Upgrade to Pro — share decks privately, control downloads, hide ads and more …

QuickCheck: First Dive

QuickCheck: First Dive

0286822f506fc4621bd3ea0bcbfef238?s=128

Bucharest FP

August 27, 2014
Tweet

More Decks by Bucharest FP

Other Decks in Programming

Transcript

  1. QuickCheck First Dive 27.08.2014 • Dan Șerban • github.com/dserban

  2. Let's start with WHY

  3. Let's start with WHY Q: WHY QuickCheck? Q: WHY property-based

    testing?
  4. A: Because testing is a very hard thing for developers

    to do
  5. QuickCheck is 80/20

  6. QuickCheck is 80/20 80% of the benefit of formal verification

    for 20% of the effort
  7. Why is testing so hard? Think of a system with

    n features
  8. n features 3-4 manually written units tests per feature O(n)

    Testing involves a linear amount of work But we all know you won't find all the bugs that way
  9. Some bugs only manifest themselves when you use two distinct

    features in combination
  10. Testing pairs of features How many tests do we need

    to write to test all pairs of features? Quadratically many How about those subtle bugs which only manifest themselves when 3 distinct features interact?
  11. This is starting to sound like a lot of work

  12. Testing triplets of features Are we really going to allow

    testing to take up O(n3) amount of effort?
  13. And that's just for sequential code

  14. We haven't even started talking about testing for intermittent race

    conditions
  15. So how exactly does QuickCheck work?

  16. None
  17. None
  18. None
  19. None
  20. None
  21. None
  22. There is a problem, however

  23. The problem In traditional / unit testing, we write test

    cases by hand we specify the input exactly we can predict what the expected output should be
  24. But we can't use expected results in randomized testing

  25. When we generate test cases we don't know ahead of

    time what input will be sent to the API under test therefore we can't rely on expected results for the assert part
  26. Question #1: How do we know whether an arbitrarily generated

    test has passed or failed?
  27. Question #2: What is a general property?

  28. Property: "Plus is a commutative operator." x + y ==

    y + x
  29. Property: "For each integer n, if n is even, then

    n+1 should be odd." \n -> even(n) ==> odd(n+1)
  30. Property: "Compression should make things smaller" (size . compress) input

    < size input
  31. Property: "Sorting a list twice in a row should give

    the same result as sorting only once." (sort . sort) list == sort list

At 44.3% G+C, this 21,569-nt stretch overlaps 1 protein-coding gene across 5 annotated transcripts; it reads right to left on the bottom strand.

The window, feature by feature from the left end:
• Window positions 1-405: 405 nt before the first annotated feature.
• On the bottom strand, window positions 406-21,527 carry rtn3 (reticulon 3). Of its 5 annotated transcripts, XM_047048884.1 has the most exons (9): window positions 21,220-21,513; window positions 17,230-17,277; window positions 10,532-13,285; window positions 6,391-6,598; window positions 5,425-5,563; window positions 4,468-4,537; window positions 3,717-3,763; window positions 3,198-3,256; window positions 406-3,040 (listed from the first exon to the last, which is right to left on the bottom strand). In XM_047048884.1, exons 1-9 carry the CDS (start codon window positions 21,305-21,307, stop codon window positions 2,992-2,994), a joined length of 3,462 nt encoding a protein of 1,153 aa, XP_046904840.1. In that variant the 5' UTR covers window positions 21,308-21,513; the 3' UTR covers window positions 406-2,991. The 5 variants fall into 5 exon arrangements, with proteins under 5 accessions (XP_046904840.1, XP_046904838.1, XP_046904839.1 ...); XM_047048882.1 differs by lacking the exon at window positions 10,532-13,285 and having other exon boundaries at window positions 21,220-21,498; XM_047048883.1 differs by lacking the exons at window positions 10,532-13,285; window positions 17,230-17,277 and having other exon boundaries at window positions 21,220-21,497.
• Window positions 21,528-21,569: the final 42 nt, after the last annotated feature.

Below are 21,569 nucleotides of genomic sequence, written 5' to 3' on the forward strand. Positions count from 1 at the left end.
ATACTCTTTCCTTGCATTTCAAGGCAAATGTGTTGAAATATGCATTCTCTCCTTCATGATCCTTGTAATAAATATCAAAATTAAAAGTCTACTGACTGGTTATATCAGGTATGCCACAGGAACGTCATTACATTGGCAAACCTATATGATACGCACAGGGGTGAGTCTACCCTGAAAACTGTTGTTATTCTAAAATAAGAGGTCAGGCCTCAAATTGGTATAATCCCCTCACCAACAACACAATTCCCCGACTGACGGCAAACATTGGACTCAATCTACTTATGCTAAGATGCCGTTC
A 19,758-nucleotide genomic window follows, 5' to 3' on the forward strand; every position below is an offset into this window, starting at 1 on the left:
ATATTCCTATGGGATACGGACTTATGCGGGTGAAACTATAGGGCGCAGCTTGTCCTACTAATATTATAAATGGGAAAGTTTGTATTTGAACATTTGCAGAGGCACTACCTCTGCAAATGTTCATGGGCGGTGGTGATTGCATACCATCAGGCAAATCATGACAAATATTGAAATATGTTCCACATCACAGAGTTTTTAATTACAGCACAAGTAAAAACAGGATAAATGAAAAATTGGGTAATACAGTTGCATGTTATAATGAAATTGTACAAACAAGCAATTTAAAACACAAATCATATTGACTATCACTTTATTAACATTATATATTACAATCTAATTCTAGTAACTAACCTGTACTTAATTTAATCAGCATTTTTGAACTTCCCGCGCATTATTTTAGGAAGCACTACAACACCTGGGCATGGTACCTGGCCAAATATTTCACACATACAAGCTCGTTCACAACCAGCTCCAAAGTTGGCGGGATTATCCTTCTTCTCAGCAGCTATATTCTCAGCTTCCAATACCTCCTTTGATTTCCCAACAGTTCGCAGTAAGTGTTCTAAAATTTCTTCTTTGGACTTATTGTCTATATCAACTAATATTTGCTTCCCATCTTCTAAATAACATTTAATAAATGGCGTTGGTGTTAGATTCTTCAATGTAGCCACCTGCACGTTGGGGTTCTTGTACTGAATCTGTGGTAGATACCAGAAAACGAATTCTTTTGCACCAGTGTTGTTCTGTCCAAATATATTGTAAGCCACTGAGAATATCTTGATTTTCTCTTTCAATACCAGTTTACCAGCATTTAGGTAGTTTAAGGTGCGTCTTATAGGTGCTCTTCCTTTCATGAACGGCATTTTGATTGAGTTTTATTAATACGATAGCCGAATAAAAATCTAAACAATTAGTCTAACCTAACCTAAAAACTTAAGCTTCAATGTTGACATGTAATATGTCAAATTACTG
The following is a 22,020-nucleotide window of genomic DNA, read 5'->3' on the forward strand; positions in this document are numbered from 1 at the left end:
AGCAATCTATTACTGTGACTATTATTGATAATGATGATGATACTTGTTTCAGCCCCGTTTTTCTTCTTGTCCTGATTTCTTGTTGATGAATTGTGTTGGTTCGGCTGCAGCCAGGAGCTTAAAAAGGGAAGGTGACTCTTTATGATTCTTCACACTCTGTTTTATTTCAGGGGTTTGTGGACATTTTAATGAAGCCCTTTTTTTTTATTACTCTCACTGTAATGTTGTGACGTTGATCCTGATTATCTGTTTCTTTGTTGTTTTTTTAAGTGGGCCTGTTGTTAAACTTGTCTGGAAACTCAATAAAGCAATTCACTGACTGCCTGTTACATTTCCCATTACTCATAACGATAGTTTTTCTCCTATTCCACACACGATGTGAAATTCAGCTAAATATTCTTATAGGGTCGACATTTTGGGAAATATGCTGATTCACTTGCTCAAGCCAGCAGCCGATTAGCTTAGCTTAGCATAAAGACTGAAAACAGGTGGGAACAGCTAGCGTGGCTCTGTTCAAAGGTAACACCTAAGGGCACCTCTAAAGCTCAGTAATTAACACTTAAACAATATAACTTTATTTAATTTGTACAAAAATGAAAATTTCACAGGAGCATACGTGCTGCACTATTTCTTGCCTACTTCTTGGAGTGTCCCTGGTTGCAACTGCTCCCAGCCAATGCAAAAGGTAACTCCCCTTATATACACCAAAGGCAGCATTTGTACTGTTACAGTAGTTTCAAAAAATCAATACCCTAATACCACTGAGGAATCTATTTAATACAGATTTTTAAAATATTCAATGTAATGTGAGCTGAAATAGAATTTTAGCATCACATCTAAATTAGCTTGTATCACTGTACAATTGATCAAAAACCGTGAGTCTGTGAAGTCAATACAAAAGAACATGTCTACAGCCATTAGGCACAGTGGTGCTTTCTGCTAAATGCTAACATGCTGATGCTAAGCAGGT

32. Property: "The leftmost element in a sorted list is less

    than or equal to each of the first ten elements in the original list before the sort."
  33. propSort myList = let headOfSortedList = (head . sort) myList

    in and [ headOfSortedList <= i | i <- take 10 myList ]
  34. None
  35. Property: "The following two implementations for the clamp function are

    equivalent."
  36. clampA :: Int -> Int -> Int -> Int clampA

    lowerBound upperBound i | i > upperBound = upperBound | i < lowerBound = lowerBound | otherwise = i clampB :: Int -> Int -> Int -> Int clampB lowerBound upperBound i = (!! 1) . sort $ [lowerBound, upperBound, i]
  37. Property: "The MD5 algorithm should always generate a string of

    length 32." $ echo -n "abc" | md5sum 900150983cd24fb0d6963f7d28e17f72 $
  38. Property: "The MD5 algorithm should always generate a sufficient amount

    of entropy." $ echo -n "abc" | md5sum 900150983cd24fb0d6963f7d28e17f72 $
  39. Question #3: How do I capture the essence of entropy

    so that I can write a general property for it? "Entropy" is a highly abstract concept.
  40. $ echo -n "abc" | md5sum 900150983cd24fb0d6963f7d28e17f72 $ 900150983 cd

    24 fb 0 d 6963 f 7 d 28 e 17 f 72 Key info here: 23 digits 9 letters
  41. 23 digits and 9 letters. That's not at all balanced,

    therefore there is not enough entropy. Test failed.
  42. Properties can be expressed for mission-critical systems too

  43. "The software-powered semaphores at a simple intersection should never greenlight

    both roads, not even after being hit by 10 lightning strikes in a row."
  44. Demo Time!

  45. Follow me on GitHub github.com/dserban

  46. QuickCheck pictures credit: John Hughes "Testing the Really Hard Stuff

    and Staying Sane"